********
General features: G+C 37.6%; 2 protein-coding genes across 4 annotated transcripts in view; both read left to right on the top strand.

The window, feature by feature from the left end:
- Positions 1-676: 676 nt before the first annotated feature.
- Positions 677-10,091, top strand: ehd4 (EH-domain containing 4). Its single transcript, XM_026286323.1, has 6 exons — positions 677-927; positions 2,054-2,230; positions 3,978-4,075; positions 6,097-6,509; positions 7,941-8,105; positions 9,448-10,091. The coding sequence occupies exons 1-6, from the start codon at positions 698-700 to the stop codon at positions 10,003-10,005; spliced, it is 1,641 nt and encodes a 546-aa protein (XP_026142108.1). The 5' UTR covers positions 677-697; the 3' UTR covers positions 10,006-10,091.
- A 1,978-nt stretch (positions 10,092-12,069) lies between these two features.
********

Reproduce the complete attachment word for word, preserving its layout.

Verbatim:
General features: G+C 37.6%; 2 protein-coding genes across 4 annotated transcripts in view; both read left to right on the top strand.

The window, feature by feature from the left end:
- Positions 1-676: 676 nt before the first annotated feature.
- Positions 677-10,091, top strand: ehd4 (EH-domain containing 4). Its single transcript, XM_026286323.1, has 6 exons — positions 677-927; positions 2,054-2,230; positions 3,978-4,075; positions 6,097-6,509; positions 7,941-8,105; positions 9,448-10,091. The coding sequence occupies exons 1-6, from the start codon at positions 698-700 to the stop codon at positions 10,003-10,005; spliced, it is 1,641 nt and encodes a 546-aa protein (XP_026142108.1). The 5' UTR covers positions 677-697; the 3' UTR covers positions 10,006-10,091.
- A 1,978-nt stretch (positions 10,092-12,069) lies between these two features.